My name is Szabina Schwéger, and I am a PhD student in Hungary at the University of Szeged, Department of Ecology. I successfully applied for a Campus Hungary grant which helps Hungarian PhD students spend time abroad and I will continue my research at the Frost Entomological Museum from September 2014 to February 2015. I am very excited and happy at the same time to be able to work with the Frost Museum team. So I came from a “galaxy” far, far away, and most of the things are new and unique for me in the United States.
My interest in ecology, morphology and the evolutionary biology of insects started seven years ago, and I have worked with the topic ever since. I graduated in 2012 from the University of Szeged majoring in Evolution and Conservational Biology. During my school years I have studied zoology, ecology, evolutionary biology, molecular biology, and phylogenetics. At that time I was really obsessed with spiders, that is why I choose to study spider community ecology and behavioral ecology, predation activity. The title of my master thesis was „The effect of winter climate on spider activity”. I mostly worked with linyphiid spiders, but I also have gained some experience in the identification of Theridiidae, Lycosidae, Gnaphosidae, Philodromidae, Thomisidae, and Liocranidae families.
After I defended my Master thesis, my interest turned towards the phylogeny of Hymenoptera. I have been a PhD candidate at the Biological Research Center, Molecular Biodiversity Group of the Hungarian Academy of Sciences since 2011. During this period I became familiar with standard molecular methods (DNA extraction, PCR), statistics (PAST, R, SPSS) and population genetic softwares (GAP, Muscle, Clustal). My research focuses on the investigation of genetic diversity, phylogeography and phylogenetic relationships of inquiline gall wasps. Gall communities have been the subject of numerous studies of community structure and evolution. The inquilinism is an obligatory relationship between two species in which the benefits are entirely unilateral but without disadvantageous effects on partner. The inquiline cynipids are specialised herbivors, who lost the capacity to induce their own galls. They are able to modify the host plant tissues which they feed on, but dependent on true gall inducers to initiate gall formation. We are interested in the Synergus genus within the Synergus complex of genera, because it is the monophyletic group, but the connections are undetermined between the distinct lineages within this group.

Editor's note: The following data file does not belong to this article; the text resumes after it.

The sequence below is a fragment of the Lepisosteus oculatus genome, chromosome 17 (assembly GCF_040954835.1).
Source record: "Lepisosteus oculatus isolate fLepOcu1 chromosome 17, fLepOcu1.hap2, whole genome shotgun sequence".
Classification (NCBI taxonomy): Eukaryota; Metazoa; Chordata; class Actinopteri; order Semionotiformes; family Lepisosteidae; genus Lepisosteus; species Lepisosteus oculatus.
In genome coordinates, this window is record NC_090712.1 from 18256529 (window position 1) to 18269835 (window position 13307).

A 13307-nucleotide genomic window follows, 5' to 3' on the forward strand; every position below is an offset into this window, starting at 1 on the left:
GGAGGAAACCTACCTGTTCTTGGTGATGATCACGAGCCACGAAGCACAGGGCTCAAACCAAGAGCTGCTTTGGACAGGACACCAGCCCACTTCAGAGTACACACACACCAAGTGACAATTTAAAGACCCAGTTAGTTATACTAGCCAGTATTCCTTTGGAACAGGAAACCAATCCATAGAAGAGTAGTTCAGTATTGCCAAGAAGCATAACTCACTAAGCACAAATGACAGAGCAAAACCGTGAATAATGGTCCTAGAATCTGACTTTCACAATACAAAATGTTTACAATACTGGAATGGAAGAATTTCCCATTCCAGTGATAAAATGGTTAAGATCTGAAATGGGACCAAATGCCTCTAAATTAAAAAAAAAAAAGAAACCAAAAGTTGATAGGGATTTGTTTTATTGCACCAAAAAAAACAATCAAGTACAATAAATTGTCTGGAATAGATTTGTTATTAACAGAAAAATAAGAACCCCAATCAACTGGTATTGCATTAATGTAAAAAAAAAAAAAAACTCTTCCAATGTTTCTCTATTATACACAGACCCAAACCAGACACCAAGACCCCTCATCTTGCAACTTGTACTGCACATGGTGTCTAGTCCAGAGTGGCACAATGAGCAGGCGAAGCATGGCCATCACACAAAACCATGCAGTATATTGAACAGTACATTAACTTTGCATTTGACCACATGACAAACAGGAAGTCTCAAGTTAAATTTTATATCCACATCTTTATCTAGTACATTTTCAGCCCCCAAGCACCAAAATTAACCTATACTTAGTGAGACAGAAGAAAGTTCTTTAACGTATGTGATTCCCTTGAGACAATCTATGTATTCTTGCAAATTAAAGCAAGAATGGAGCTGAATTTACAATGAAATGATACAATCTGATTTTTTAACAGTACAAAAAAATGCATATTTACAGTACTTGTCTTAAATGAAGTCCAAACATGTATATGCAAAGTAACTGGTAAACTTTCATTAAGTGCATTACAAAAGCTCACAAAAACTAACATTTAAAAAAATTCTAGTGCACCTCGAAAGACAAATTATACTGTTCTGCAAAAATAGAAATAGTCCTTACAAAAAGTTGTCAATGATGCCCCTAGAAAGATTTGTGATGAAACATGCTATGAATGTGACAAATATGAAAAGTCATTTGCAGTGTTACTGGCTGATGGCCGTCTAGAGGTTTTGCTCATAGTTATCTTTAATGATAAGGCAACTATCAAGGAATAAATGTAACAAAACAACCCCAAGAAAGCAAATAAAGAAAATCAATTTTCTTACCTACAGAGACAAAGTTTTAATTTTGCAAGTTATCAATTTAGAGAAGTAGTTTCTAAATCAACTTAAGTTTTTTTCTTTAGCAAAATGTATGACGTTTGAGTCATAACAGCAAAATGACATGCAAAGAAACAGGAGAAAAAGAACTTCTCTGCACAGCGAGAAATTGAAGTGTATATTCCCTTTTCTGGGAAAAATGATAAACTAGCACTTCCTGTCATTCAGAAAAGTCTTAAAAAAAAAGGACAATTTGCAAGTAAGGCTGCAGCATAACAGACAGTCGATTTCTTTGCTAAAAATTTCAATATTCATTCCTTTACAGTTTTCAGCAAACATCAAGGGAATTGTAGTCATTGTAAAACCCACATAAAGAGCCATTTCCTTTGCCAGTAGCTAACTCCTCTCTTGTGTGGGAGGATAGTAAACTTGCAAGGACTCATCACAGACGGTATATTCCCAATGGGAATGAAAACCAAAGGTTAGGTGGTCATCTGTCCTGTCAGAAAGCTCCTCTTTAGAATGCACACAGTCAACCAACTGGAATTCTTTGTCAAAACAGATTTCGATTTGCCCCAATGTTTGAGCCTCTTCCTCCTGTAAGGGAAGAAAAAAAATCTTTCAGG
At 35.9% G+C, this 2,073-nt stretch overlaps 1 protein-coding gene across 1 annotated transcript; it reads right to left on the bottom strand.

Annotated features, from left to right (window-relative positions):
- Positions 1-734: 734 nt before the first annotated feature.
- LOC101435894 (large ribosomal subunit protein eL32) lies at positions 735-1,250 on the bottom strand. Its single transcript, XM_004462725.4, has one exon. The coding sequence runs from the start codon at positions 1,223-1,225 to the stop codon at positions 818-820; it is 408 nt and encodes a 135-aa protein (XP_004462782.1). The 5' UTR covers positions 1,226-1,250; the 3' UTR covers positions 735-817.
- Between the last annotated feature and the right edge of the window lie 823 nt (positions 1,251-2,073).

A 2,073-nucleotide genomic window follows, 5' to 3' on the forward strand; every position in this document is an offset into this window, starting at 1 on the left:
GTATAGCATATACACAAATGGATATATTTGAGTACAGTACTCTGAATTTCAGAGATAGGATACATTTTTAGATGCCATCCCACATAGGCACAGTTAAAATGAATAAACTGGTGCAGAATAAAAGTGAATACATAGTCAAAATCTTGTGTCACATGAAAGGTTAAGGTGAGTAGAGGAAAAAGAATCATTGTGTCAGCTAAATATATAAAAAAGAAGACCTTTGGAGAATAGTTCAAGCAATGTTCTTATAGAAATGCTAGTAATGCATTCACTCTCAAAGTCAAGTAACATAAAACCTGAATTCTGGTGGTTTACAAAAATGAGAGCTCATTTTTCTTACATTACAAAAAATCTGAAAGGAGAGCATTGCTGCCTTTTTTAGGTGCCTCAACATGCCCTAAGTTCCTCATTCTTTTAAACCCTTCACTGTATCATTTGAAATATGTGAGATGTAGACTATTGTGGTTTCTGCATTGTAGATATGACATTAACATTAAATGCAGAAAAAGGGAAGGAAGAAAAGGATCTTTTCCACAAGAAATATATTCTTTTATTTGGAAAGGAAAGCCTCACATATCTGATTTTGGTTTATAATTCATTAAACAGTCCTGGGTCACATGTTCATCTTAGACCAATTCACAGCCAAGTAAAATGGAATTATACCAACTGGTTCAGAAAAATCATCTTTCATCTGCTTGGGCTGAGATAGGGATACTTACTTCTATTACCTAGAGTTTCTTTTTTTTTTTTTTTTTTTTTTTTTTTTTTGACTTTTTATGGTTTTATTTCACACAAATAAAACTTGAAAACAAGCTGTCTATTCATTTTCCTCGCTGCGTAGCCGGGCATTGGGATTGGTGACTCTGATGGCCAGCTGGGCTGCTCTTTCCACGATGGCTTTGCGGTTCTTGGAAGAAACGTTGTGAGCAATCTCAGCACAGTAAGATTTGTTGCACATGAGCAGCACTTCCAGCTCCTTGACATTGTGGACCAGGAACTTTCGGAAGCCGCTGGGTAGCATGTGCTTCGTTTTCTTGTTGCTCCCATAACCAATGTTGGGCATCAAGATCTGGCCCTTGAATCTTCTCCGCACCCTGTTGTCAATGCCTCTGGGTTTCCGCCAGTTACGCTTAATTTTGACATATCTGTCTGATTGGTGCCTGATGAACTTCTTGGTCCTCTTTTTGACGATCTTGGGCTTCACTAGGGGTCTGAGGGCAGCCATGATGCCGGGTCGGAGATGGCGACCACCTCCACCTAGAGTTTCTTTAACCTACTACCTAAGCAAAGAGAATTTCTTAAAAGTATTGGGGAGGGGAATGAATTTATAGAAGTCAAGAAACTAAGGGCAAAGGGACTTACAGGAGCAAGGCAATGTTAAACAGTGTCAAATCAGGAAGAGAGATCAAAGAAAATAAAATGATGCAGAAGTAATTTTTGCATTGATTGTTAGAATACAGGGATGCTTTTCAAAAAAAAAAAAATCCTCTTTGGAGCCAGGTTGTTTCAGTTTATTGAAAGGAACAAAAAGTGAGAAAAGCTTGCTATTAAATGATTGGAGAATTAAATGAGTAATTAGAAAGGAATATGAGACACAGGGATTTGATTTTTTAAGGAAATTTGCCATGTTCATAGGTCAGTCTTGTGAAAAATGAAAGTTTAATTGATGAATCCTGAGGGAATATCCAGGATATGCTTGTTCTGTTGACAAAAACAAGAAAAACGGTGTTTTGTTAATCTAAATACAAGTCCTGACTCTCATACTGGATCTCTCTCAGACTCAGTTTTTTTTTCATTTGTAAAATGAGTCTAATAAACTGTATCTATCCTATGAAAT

My main project at the Frost is the comparative study of the venom glands of the sexual and agamic forms of the gall inducing cynipid wasp, Acraspis erinacei (Hymenoptera: Cynipidae). I focus on this species because the agamic females lay eggs on buds between October and December. The heterogony or the alteration of the asexual and sexual generations is the main cycle model within Cynipidae. Galls of the asexual generations are normally the strongest ones and they appear in during summer or early fall, while galls of the sexual generation are weak and can be found in spring or early summer. For instance the sexual and agamic generations of Acraspis erinacei have cardinally different morphology and we aim to understand if this is related to the differences in their venom. As a first step I have collected some agamic galls, which called hedgehog gall because it has many spikes and looks like a hedgehog. Collection of female wasps will be followed by the morphological and transcriptomic characterization of their venom glands.
My second project centers around a really interesting portion of the rather complex courtship behaviour of two Nasonia species (Hymenoptera: Pteromalidae). During courtship males nod their heads touching the female antennae with the base of their mandibles. Some behavioral studies from the 1970’s show that this nodding behavior increases the sexual desire of females. Although the current hypothesis is that the male wasp extract a pheromone of aphrodisiac effect with mandibular gland, the mandibular gland of Nasonia species has never been properly characterized. During this project we aim to describe the functional morphology and to reveal the chemical composition of the mandibular gland in different Nasonia species. As the first step, I dissected and compared the head and mandible morphology of female and male specimens of Nasonia vitripennis and Nasonia giraulti and try to establish laboratory colonies of both species using both wasp and host specimens provided by the Werren lab (http://www.werrenlab.org/).
Nasonia parasitize are usually blowflies and fleshflies, making Nasonia an useful tool for biocontrol of these pest flies. The maintenance of Nasonia species can be easy, it does not take too much effort to work with wasps. The female lay her 20 to 40 small eggs inside the fly puparium and 36 hours after the larvae start to eat in the host fly. The pupa appears in 7 days. The wasps species are obvious to sexed in pupal stage. The Nasonia species have a short generation time (2 weeks) and large family size, therefore they are not only the perfect creatures for genetic and morphology studies but also excellent incects for the behavioral ecology as well.
Tinkering around with such small wasps is fun but challenging at times (Thanks a lot Kyle! :D).
Szep napot! 🙂 (Have a good day!)